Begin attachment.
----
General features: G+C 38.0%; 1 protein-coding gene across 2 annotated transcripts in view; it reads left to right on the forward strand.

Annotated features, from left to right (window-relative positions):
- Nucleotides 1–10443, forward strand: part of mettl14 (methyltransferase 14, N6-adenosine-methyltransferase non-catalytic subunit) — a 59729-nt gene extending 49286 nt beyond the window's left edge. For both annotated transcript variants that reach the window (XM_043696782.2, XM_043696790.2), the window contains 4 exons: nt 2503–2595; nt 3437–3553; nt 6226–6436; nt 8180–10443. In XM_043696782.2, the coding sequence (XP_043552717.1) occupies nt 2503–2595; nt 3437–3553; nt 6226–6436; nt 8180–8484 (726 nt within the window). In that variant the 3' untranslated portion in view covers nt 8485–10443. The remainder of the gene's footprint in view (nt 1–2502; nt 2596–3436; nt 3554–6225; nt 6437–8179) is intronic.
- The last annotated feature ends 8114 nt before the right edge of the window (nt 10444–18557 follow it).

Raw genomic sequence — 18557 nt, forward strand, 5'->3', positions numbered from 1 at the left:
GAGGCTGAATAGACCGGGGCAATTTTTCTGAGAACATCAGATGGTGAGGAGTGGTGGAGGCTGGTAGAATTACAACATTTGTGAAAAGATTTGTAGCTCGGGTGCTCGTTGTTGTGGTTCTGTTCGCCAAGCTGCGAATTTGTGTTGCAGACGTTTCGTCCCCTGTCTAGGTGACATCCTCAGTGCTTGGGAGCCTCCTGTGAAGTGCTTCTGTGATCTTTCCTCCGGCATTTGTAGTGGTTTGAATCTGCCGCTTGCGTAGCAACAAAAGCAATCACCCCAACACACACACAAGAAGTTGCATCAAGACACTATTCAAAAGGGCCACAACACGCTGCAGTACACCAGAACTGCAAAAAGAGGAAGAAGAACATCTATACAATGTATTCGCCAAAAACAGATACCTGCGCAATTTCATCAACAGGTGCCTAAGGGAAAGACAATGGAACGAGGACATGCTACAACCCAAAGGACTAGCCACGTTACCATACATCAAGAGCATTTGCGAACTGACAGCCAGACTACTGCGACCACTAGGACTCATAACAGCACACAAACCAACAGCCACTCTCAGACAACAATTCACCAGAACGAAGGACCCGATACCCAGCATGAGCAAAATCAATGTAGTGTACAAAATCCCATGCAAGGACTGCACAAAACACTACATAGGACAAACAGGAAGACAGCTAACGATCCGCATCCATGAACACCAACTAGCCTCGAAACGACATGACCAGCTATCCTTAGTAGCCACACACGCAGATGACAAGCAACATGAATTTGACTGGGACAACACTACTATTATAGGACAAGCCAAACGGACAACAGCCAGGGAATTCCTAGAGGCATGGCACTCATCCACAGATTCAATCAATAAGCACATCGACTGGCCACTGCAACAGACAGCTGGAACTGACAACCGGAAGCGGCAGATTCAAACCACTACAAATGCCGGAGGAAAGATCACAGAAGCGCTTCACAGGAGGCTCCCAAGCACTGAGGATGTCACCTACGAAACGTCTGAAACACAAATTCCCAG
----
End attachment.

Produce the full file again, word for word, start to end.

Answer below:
General features: G+C 38.0%; 1 protein-coding gene across 2 annotated transcripts in view; it reads left to right on the forward strand.

Annotated features, from left to right (window-relative positions):
- Nucleotides 1–10443, forward strand: part of mettl14 (methyltransferase 14, N6-adenosine-methyltransferase non-catalytic subunit) — a 59729-nt gene extending 49286 nt beyond the window's left edge. For both annotated transcript variants that reach the window (XM_043696782.2, XM_043696790.2), the window contains 4 exons: nt 2503–2595; nt 3437–3553; nt 6226–6436; nt 8180–10443. In XM_043696782.2, the coding sequence (XP_043552717.1) occupies nt 2503–2595; nt 3437–3553; nt 6226–6436; nt 8180–8484 (726 nt within the window). In that variant the 3' untranslated portion in view covers nt 8485–10443. The remainder of the gene's footprint in view (nt 1–2502; nt 2596–3436; nt 3554–6225; nt 6437–8179) is intronic.
- The last annotated feature ends 8114 nt before the right edge of the window (nt 10444–18557 follow it).

Raw genomic sequence — 18557 nt, forward strand, 5'->3', positions numbered from 1 at the left:
GAGGCTGAATAGACCGGGGCAATTTTTCTGAGAACATCAGATGGTGAGGAGTGGTGGAGGCTGGTAGAATTACAACATTTGTGAAAAGATTTGTAGCTCGGGTGCTCGTTGTTGTGGTTCTGTTCGCCAAGCTGCGAATTTGTGTTGCAGACGTTTCGTCCCCTGTCTAGGTGACATCCTCAGTGCTTGGGAGCCTCCTGTGAAGTGCTTCTGTGATCTTTCCTCCGGCATTTGTAGTGGTTTGAATCTGCCGCTTGCGTAGCAACAAAAGCAATCACCCCAACACACACACAAGAAGTTGCATCAAGACACTATTCAAAAGGGCCACAACACGCTGCAGTACACCAGAACTGCAAAAAGAGGAAGAAGAACATCTATACAATGTATTCGCCAAAAACAGATACCTGCGCAATTTCATCAACAGGTGCCTAAGGGAAAGACAATGGAACGAGGACATGCTACAACCCAAAGGACTAGCCACGTTACCATACATCAAGAGCATTTGCGAACTGACAGCCAGACTACTGCGACCACTAGGACTCATAACAGCACACAAACCAACAGCCACTCTCAGACAACAATTCACCAGAACGAAGGACCCGATACCCAGCATGAGCAAAATCAATGTAGTGTACAAAATCCCATGCAAGGACTGCACAAAACACTACATAGGACAAACAGGAAGACAGCTAACGATCCGCATCCATGAACACCAACTAGCCTCGAAACGACATGACCAGCTATCCTTAGTAGCCACACACGCAGATGACAAGCAACATGAATTTGACTGGGACAACACTACTATTATAGGACAAGCCAAACGGACAACAGCCAGGGAATTCCTAGAGGCATGGCACTCATCCACAGATTCAATCAATAAGCACATCGACTGGCCACTGCAACAGACAGCTGGAACTGACAACCGGAAGCGGCAGATTCAAACCACTACAAATGCCGGAGGAAAGATCACAGAAGCGCTTCACAGGAGGCTCCCAAGCACTGAGGATGTCACCTACGAAACGTCTGAAACACAAATTCCCAG